Like vs. Such As – The Difference and When to Use Them

Like vs. Such As

Do you like to try unusual fruit like durian and carambola? Or do you prefer to stick to commonplace fruit such as oranges and bananas?

The English language has some subtleties that can be confusing at times, especially when it comes to comparing things or providing examples.

Two commonly used words are like and such as, but they are used in different contexts. Read on to explore the difference between like vs. such as, and when to use them.

The difference between like and such as

We use like before a noun or pronoun when comparing things or people rather than including them. Such as is used when you are introducing examples of something and when you imply inclusion:

  • Scientists have discovered planets like Earth and Mars in other parts of our galaxy. (Other planets than Earth and Mars)
  • In the solar system, there are many gas giants, such as Jupiter and Saturn. (These two planets are included)

When to use like

1. We often use like before a noun phrase to make a comparison between two things or people that share some similarity:

  • She looks like her mother.
  • You write like him, with the same style and flair.
  • That car is like a rocket!

2. Like can be used to introduce a few examples of something that isn’t necessarily inclusive:

  • He enjoys outdoor activities like hiking and camping.
  • I like to read books on topics like history and science.
  • I prefer to eat healthy foods like fruits and vegetables.

3. If you want to ask someone for an example you can use like:

  • A: I have so many plans for today!
  • B: Like?

Important: You should use an upward intonation in the question “Like?”.

When to use such as

Such as is a phrase that suggests inclusion and is used to introduce specific examples of a general category. It also tends to be more commonly used in formal situations.


  • The store sells many electronics, such as phones, computers, and speakers.
  • Many countries such as Canada have four seasons.
  • We offer a range of benefits to our employees, such as health insurance, retirement plans, and paid time off.

We can also use such as with upward intonation to ask someone to give us some examples, which is considered a more polite alternative to using like:

  • A: There are many countries that you should visit.
  • B: Such as?
  • A: Such as France, Italy, and Egypt.

Do we need to use a comma before like or such as?

Key takeaway: Use a comma before like or such as with a nonrestrictive clause where the meaning of the sentence will not change even when you take the phrase away. Do not use a comma before like or such as with the restrictive clause where the meaning of the sentence will be distorted or it cannot be fully conveyed if you take the phrase away.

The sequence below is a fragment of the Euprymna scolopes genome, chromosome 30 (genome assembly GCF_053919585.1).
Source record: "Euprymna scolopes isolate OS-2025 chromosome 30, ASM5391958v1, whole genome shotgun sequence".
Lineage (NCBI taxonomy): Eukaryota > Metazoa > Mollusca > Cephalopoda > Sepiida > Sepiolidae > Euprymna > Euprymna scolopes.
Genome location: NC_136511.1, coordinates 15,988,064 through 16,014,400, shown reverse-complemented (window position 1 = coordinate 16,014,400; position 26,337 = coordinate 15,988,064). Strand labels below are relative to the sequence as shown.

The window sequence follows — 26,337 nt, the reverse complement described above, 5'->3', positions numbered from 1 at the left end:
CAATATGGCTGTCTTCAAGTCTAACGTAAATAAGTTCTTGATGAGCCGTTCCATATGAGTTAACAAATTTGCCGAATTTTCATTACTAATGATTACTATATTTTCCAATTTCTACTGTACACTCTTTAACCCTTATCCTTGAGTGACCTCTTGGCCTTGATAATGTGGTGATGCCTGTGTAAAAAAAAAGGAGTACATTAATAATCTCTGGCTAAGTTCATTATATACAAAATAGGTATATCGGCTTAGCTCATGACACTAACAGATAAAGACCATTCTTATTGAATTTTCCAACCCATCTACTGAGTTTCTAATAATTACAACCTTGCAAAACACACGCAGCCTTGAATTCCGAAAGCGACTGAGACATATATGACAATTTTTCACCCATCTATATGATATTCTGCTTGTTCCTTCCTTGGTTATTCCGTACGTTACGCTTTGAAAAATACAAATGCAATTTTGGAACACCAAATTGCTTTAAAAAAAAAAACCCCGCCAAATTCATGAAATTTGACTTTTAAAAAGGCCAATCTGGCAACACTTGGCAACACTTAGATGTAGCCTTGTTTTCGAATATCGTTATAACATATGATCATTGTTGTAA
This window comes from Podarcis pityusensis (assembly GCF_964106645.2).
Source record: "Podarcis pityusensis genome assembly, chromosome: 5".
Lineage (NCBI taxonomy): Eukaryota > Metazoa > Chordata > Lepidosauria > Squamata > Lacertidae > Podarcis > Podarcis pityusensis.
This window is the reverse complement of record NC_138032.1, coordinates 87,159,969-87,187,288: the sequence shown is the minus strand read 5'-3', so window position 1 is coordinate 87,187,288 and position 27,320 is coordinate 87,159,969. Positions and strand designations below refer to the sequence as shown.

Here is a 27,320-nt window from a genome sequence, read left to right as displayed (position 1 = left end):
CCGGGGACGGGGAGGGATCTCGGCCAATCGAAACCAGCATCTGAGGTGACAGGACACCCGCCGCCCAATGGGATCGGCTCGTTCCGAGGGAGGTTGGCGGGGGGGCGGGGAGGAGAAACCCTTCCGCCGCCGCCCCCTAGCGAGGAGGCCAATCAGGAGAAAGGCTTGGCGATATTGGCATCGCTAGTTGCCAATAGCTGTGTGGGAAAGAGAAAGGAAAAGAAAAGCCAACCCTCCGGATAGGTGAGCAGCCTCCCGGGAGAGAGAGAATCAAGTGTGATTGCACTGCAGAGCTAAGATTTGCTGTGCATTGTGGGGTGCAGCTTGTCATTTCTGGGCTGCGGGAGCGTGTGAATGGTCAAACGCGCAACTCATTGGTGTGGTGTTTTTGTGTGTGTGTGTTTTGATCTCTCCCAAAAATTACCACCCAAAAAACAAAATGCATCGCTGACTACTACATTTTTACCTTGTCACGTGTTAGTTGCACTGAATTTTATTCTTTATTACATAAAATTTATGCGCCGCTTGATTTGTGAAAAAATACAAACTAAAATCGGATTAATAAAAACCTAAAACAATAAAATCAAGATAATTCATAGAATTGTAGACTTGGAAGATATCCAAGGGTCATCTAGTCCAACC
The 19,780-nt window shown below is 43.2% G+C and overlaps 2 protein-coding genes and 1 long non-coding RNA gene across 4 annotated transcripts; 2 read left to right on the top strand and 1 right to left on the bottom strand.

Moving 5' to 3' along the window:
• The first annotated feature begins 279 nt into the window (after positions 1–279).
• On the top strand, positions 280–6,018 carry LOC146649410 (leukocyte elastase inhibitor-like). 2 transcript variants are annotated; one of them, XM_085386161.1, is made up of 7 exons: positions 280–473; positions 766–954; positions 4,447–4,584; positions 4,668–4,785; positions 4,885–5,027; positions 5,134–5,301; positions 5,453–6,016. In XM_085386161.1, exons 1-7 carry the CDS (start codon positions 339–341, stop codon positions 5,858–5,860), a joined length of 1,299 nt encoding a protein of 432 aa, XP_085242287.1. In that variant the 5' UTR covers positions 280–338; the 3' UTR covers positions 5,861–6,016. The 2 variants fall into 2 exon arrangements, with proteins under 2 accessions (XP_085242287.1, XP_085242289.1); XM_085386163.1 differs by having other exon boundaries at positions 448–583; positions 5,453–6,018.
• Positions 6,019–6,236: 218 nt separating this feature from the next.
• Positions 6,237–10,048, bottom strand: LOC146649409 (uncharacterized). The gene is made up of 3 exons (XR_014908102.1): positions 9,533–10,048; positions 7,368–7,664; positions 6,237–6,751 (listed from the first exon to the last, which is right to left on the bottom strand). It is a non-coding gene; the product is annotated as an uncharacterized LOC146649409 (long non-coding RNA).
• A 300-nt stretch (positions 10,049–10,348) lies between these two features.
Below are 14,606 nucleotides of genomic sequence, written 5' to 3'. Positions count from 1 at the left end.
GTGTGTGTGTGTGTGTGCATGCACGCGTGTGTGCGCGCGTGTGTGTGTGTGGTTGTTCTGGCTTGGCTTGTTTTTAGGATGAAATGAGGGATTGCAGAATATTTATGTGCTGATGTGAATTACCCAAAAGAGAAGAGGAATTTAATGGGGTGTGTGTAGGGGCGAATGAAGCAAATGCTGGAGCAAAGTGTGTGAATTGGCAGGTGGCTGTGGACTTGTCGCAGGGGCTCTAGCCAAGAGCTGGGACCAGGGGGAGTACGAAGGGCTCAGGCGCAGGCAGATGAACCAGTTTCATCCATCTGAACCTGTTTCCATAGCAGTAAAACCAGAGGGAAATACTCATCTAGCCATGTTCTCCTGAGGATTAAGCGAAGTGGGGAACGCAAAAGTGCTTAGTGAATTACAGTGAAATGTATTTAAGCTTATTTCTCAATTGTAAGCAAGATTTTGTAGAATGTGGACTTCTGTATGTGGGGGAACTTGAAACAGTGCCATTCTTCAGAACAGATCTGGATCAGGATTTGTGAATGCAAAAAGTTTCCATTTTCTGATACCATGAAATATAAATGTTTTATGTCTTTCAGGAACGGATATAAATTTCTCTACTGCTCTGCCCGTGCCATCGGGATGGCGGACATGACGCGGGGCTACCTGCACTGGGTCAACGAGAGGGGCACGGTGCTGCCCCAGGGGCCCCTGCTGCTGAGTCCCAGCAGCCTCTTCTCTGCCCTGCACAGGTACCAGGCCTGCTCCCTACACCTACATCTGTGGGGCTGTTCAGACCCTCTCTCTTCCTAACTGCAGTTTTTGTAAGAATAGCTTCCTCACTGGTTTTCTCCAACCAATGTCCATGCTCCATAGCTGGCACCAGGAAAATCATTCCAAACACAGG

Comma before like

Let’s first differentiate a nonrestrictive clause from a restrictive one. Let’s look at a nonrestrictive clause:

  • I have artsy hobbies, like painting and dancing.

If you take away “like painting and dancing”, the sentence will become “I have artsy hobbies”. This sentence still completes the same message because people can still tell what type of hobbies you have.

Now let’s look at a restrictive clause:

  • I have hobbies like painting and dancing.

If you take away “like painting and dancing”, the sentence will become “I have hobbies”. People looking at this sentence would probably ask so what type of hobbies do you have – sporty ones or artsy ones?

When you take away the clause you can no longer convey the full original message and that’s why we call it a restrictive clause.

Comma before such as

Let’s look at another example of a restrictive clause where we don’t use a comma:

  • Meals such as french fries and hamburgers are unhealthy.

When you take away “such as french fries and hamburgers”, the sentence will become “Meals are unhealthy”. However, this is not what you want to say. You are not trying to say that all the meals in the world are not healthy but you’re specifically referring to french fries and hamburgers.

Now, let’s look at a nonrestrictive clause with a comma:

  • I hate unhealthy meals, such as french fries and hamburgers.

If you take away “such as french fries and hamburgers”, the sentence will become “I hate unhealthy meals”. People reading this would still understand that you don’t hate all the food in the world. You hate meals only when they’re unhealthy.

Not to be confused with such as vs like

Such as and like are often used interchangeably, but they have slightly different meanings. Such as introduces specific examples, while like implies a resemblance or similarity.

For example: 

  • She plays sports such as basketball, volleyball, and soccer.  (Specific examples of sports she plays)
  • She plays sports like basketball, volleyball, and soccer.  (Sports that are similar to basketball, volleyball, and soccer)
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